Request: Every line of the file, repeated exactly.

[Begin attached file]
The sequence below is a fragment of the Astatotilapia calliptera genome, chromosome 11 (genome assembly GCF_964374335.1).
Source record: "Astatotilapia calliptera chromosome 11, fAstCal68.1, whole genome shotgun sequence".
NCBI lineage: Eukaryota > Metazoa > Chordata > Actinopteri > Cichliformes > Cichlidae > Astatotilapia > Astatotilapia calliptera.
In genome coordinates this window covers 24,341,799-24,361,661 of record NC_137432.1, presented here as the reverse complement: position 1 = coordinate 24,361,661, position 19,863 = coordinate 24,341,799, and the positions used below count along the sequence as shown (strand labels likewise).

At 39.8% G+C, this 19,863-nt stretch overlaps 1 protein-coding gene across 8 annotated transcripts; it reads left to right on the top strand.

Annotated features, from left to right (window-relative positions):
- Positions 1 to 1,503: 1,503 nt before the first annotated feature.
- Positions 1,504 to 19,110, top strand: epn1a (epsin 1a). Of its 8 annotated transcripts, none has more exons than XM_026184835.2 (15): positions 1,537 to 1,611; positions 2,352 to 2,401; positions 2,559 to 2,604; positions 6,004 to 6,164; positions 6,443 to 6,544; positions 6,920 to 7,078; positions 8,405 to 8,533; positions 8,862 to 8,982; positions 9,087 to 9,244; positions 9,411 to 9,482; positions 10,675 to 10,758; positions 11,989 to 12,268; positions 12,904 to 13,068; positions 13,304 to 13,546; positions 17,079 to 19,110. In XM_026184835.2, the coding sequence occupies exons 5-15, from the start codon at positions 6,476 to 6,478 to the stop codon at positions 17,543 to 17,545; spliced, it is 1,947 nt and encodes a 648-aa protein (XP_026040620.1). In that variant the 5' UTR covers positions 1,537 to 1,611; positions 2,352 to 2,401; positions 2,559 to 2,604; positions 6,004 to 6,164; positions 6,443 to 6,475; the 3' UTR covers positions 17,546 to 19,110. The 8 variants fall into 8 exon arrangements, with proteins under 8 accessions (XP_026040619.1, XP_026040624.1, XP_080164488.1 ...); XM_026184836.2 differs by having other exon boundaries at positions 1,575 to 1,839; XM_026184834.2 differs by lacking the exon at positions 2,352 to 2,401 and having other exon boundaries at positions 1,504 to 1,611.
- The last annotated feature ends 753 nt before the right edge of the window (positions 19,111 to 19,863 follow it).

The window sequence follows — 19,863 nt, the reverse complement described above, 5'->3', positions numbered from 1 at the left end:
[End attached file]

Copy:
The sequence below is a fragment of the Astatotilapia calliptera genome, chromosome 11 (genome assembly GCF_964374335.1).
Source record: "Astatotilapia calliptera chromosome 11, fAstCal68.1, whole genome shotgun sequence".
NCBI lineage: Eukaryota > Metazoa > Chordata > Actinopteri > Cichliformes > Cichlidae > Astatotilapia > Astatotilapia calliptera.
In genome coordinates this window covers 24,341,799-24,361,661 of record NC_137432.1, presented here as the reverse complement: position 1 = coordinate 24,361,661, position 19,863 = coordinate 24,341,799, and the positions used below count along the sequence as shown (strand labels likewise).

At 39.8% G+C, this 19,863-nt stretch overlaps 1 protein-coding gene across 8 annotated transcripts; it reads left to right on the top strand.

Annotated features, from left to right (window-relative positions):
- Positions 1 to 1,503: 1,503 nt before the first annotated feature.
- Positions 1,504 to 19,110, top strand: epn1a (epsin 1a). Of its 8 annotated transcripts, none has more exons than XM_026184835.2 (15): positions 1,537 to 1,611; positions 2,352 to 2,401; positions 2,559 to 2,604; positions 6,004 to 6,164; positions 6,443 to 6,544; positions 6,920 to 7,078; positions 8,405 to 8,533; positions 8,862 to 8,982; positions 9,087 to 9,244; positions 9,411 to 9,482; positions 10,675 to 10,758; positions 11,989 to 12,268; positions 12,904 to 13,068; positions 13,304 to 13,546; positions 17,079 to 19,110. In XM_026184835.2, the coding sequence occupies exons 5-15, from the start codon at positions 6,476 to 6,478 to the stop codon at positions 17,543 to 17,545; spliced, it is 1,947 nt and encodes a 648-aa protein (XP_026040620.1). In that variant the 5' UTR covers positions 1,537 to 1,611; positions 2,352 to 2,401; positions 2,559 to 2,604; positions 6,004 to 6,164; positions 6,443 to 6,475; the 3' UTR covers positions 17,546 to 19,110. The 8 variants fall into 8 exon arrangements, with proteins under 8 accessions (XP_026040619.1, XP_026040624.1, XP_080164488.1 ...); XM_026184836.2 differs by having other exon boundaries at positions 1,575 to 1,839; XM_026184834.2 differs by lacking the exon at positions 2,352 to 2,401 and having other exon boundaries at positions 1,504 to 1,611.
- The last annotated feature ends 753 nt before the right edge of the window (positions 19,111 to 19,863 follow it).

The window sequence follows — 19,863 nt, the reverse complement described above, 5'->3', positions numbered from 1 at the left end: